A listing of a directory can be very handy for a variety of uses. You could use it to help when making backups to get a listing of filesapplications needed, to better understand the file structure, or to diff the results to monitor a directory. Whatever the use, there are two easy ways to do this and the difference of the two depends on your need and preferences.
The first way to list a directory is if you want to make a batch script and add this directory printing to a file.
dir “c:documents and settingsall usersstart menuprograms” /B /S > “H:backup08startmenu.txt”
This will put everything from the All Users Start Menu Folder into a file called startmenu.txt. It’s simply using the dir command to specify the location and then using output redirection ( > ) to point to a file instead of the screen. If you wanted to append to a file instead of overwriting one just replace the greater than ( > ) with two of them ( >> ). There are a lot of options you can use with the simple dir command to filter down the results to make them appear as you need them. From the help page (dir /?):
Displays a list of files and subdirectories in a directory.
DIR [drive:][path][filename] [/A[[:]attributes]] [/B] [/C] [/D] [/L] [/N]
[/O[[:]sortorder]] [/P] [/Q] [/S] [/T[[:]timefield]] [/W] [/X] [/4]
Specifies drive, directory, and/or files to list.
/A Displays files with specified attributes.
attributes D Directories R Read-only files
H Hidden files A Files ready for archiving
S System files – Prefix meaning not
/B Uses bare format (no heading information or summary).
/C Display the thousand separator in file sizes. This is the
default. Use /-C to disable display of separator.
/D Same as wide but files are list sorted by column.
/L Uses lowercase.
/N New long list format where filenames are on the far right.
/O List by files in sorted order.
sortorder N By name (alphabetic) S By size (smallest first)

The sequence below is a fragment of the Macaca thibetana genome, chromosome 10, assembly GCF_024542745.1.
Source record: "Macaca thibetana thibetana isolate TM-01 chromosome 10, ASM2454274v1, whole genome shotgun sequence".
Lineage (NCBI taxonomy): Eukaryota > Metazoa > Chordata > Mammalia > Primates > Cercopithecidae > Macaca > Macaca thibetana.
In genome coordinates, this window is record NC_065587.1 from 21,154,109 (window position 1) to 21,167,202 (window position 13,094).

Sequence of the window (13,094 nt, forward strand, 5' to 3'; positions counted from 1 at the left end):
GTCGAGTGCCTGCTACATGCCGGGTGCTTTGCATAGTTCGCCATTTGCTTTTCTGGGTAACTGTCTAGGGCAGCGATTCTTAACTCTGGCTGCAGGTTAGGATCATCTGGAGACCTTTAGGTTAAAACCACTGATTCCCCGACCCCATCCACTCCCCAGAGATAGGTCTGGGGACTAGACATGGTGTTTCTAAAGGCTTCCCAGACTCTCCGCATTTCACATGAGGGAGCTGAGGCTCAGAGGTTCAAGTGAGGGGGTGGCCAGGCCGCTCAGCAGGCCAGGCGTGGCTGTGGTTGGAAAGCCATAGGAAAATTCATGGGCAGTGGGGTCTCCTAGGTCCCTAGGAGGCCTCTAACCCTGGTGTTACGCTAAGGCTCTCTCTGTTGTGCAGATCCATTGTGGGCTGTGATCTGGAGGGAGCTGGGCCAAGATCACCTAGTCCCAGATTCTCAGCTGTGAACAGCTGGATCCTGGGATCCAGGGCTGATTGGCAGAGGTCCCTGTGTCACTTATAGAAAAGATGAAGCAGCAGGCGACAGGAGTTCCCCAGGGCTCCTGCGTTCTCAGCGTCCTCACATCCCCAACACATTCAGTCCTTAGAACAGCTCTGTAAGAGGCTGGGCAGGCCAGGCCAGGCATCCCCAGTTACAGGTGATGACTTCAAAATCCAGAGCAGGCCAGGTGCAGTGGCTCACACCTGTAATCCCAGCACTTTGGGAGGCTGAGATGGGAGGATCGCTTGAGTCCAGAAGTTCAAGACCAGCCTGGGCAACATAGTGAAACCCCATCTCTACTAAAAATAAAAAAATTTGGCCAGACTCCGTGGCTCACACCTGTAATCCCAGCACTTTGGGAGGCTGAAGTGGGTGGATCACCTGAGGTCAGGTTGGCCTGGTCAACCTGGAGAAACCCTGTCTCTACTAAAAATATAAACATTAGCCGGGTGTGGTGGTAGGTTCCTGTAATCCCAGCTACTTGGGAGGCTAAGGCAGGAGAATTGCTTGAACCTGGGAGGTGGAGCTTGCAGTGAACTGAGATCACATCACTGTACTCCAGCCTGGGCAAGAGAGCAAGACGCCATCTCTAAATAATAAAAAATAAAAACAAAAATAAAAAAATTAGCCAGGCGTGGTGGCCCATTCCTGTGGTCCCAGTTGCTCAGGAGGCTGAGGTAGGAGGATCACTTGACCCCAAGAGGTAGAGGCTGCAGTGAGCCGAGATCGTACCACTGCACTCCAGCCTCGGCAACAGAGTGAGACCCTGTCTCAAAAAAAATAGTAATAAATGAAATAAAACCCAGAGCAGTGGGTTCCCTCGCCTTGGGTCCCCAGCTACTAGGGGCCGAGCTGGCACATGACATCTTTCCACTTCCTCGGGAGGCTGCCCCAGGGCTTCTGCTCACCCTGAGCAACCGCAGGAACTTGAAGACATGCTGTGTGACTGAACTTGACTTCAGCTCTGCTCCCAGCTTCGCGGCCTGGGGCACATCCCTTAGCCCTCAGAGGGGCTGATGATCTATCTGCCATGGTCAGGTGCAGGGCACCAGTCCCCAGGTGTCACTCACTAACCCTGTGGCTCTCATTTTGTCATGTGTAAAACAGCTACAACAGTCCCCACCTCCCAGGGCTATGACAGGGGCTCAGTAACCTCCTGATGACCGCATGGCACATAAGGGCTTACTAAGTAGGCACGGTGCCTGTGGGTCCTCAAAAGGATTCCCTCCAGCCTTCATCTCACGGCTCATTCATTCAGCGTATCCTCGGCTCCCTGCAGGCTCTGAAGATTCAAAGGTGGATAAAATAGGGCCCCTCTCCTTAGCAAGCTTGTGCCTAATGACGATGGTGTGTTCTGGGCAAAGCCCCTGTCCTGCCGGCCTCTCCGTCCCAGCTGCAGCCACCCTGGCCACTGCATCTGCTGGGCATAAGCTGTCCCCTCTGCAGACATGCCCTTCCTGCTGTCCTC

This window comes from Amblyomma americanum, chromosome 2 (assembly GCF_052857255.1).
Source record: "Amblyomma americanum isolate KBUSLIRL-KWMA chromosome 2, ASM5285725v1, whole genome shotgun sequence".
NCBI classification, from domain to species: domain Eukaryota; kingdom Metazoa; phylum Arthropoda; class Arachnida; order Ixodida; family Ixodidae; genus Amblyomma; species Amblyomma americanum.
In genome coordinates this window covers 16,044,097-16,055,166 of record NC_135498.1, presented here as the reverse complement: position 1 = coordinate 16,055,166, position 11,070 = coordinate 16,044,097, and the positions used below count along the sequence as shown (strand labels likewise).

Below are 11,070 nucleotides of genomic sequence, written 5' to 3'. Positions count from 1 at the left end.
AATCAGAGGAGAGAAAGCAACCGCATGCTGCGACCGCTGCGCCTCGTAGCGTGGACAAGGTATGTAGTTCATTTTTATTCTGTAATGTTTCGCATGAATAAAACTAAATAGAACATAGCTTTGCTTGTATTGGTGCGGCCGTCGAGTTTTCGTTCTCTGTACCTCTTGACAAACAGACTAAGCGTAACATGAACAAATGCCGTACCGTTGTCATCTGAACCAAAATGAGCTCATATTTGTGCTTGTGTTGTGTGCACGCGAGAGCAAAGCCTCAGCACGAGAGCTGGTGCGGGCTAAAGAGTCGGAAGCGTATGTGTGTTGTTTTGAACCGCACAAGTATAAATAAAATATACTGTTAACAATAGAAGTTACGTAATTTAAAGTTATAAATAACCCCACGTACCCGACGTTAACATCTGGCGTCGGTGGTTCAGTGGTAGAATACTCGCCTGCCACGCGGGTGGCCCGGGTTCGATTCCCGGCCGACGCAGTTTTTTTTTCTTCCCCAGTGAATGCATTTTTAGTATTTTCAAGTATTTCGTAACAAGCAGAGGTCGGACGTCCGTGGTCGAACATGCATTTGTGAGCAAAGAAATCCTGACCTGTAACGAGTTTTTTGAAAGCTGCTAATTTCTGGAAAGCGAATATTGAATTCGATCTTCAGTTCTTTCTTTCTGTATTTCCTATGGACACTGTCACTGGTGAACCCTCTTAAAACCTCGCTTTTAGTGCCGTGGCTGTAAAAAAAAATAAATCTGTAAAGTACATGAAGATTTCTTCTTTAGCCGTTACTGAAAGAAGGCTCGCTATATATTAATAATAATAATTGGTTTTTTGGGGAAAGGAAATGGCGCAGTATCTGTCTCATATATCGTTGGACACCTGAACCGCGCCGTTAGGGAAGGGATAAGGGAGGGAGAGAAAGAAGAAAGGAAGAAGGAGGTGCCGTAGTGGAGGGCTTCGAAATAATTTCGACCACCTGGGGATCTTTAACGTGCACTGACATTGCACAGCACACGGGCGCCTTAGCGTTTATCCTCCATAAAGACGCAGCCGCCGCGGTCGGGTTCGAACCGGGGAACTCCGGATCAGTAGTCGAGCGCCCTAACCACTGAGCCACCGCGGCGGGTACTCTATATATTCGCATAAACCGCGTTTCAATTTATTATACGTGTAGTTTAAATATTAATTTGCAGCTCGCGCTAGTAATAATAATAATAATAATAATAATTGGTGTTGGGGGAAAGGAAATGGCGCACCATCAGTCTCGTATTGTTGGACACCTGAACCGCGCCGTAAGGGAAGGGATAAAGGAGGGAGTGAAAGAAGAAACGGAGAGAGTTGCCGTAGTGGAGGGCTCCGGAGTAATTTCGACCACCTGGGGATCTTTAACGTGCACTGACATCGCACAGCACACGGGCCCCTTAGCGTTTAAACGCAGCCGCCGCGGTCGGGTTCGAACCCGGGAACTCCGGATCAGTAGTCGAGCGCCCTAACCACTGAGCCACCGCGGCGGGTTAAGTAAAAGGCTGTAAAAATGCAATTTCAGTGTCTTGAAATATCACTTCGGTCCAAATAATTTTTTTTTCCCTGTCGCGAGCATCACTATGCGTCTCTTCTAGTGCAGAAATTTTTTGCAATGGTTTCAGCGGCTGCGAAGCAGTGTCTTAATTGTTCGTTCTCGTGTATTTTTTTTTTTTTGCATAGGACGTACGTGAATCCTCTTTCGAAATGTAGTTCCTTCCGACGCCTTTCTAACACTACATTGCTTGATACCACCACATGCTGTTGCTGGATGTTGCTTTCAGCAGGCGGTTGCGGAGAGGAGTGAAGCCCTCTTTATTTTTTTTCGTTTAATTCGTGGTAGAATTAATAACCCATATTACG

E By extension (alphabetic) D By date/time (oldest first)
G Group directories first – Prefix to reverse order
/P Pauses after each screenful of information.
/Q Display the owner of the file.
/S Displays files in specified directory and all subdirectories.
/T Controls which time field displayed or used for sorting
timefield C Creation
A Last Access
W Last Written
/W Uses wide list format.
/X This displays the short names generated for non-8dot3 file
names. The format is that of /N with the short name inserted
before the long name. If no short name is present, blanks are
displayed in its place.
/4 Displays four-digit years
Switches may be preset in the DIRCMD environment variable. Override
preset switches by prefixing any switch with – (hyphen)–for example, /-W.
If you’d prefer a graphical user interface, Karen’s Directory Printer v5.3.0 might be what you’re looking for. It has a lot more options than what the DIR command allows, and an easier interface to follow. The only downside seems to be that it can’t quite be implemented into scripts so easily. The source code is provided though, so perhaps any other VB6 programmer could integrate that feature.
Download Karen’s Directory Printer.